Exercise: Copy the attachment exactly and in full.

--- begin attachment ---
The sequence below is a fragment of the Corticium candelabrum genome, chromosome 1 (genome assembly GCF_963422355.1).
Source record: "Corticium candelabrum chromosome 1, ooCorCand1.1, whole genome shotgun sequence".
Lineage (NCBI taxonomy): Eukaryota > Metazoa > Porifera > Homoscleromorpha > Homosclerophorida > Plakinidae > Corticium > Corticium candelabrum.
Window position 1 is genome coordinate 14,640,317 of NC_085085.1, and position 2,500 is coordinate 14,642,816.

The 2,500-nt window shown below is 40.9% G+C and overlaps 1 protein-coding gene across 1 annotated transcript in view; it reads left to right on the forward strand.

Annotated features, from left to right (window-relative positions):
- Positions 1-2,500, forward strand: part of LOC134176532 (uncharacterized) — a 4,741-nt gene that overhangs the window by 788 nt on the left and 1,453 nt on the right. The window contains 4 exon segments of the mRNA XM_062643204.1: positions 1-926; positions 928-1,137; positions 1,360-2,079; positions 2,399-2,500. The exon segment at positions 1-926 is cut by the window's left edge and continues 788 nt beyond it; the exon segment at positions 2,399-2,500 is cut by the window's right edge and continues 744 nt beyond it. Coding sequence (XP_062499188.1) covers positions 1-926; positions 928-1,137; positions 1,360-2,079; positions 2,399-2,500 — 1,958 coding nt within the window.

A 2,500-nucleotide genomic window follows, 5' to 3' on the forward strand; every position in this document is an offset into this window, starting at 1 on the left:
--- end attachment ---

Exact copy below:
The sequence below is a fragment of the Corticium candelabrum genome, chromosome 1 (genome assembly GCF_963422355.1).
Source record: "Corticium candelabrum chromosome 1, ooCorCand1.1, whole genome shotgun sequence".
Lineage (NCBI taxonomy): Eukaryota > Metazoa > Porifera > Homoscleromorpha > Homosclerophorida > Plakinidae > Corticium > Corticium candelabrum.
Window position 1 is genome coordinate 14,640,317 of NC_085085.1, and position 2,500 is coordinate 14,642,816.

The 2,500-nt window shown below is 40.9% G+C and overlaps 1 protein-coding gene across 1 annotated transcript in view; it reads left to right on the forward strand.

Annotated features, from left to right (window-relative positions):
- Positions 1-2,500, forward strand: part of LOC134176532 (uncharacterized) — a 4,741-nt gene that overhangs the window by 788 nt on the left and 1,453 nt on the right. The window contains 4 exon segments of the mRNA XM_062643204.1: positions 1-926; positions 928-1,137; positions 1,360-2,079; positions 2,399-2,500. The exon segment at positions 1-926 is cut by the window's left edge and continues 788 nt beyond it; the exon segment at positions 2,399-2,500 is cut by the window's right edge and continues 744 nt beyond it. Coding sequence (XP_062499188.1) covers positions 1-926; positions 928-1,137; positions 1,360-2,079; positions 2,399-2,500 — 1,958 coding nt within the window.

A 2,500-nucleotide genomic window follows, 5' to 3' on the forward strand; every position in this document is an offset into this window, starting at 1 on the left: